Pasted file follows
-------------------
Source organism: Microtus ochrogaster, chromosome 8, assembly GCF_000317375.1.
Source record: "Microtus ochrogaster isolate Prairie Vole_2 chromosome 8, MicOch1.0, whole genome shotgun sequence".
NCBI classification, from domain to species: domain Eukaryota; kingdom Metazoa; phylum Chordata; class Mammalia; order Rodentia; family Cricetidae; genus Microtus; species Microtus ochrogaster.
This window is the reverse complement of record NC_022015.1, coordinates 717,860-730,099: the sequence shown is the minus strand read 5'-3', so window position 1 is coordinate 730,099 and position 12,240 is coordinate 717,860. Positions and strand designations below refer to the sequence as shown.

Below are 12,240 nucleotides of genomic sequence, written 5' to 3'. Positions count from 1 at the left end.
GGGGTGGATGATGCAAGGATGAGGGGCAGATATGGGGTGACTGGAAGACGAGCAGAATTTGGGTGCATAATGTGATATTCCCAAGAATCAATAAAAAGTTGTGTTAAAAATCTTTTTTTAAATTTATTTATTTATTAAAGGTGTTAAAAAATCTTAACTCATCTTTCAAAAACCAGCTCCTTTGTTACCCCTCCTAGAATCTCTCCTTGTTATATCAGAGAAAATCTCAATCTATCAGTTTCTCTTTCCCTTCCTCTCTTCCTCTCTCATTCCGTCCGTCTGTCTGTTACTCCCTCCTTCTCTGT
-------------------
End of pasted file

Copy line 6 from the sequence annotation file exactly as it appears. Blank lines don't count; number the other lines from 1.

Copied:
GGGGTGGATGATGCAAGGATGAGGGGCAGATATGGGGTGACTGGAAGACGAGCAGAATTTGGGTGCATAATGTGATATTCCCAAGAATCAATAAAAAGTTGTGTTAAAAATCTTTTTTTAAATTTATTTATTTATTAAAGGTGTTAAAAAATCTTAACTCATCTTTCAAAAACCAGCTCCTTTGTTACCCCTCCTAGAATCTCTCCTTGTTATATCAGAGAAAATCTCAATCTATCAGTTTCTCTTTCCCTTCCTCTCTTCCTCTCTCATTCCGTCCGTCTGTCTGTTACTCCCTCCTTCTCTGT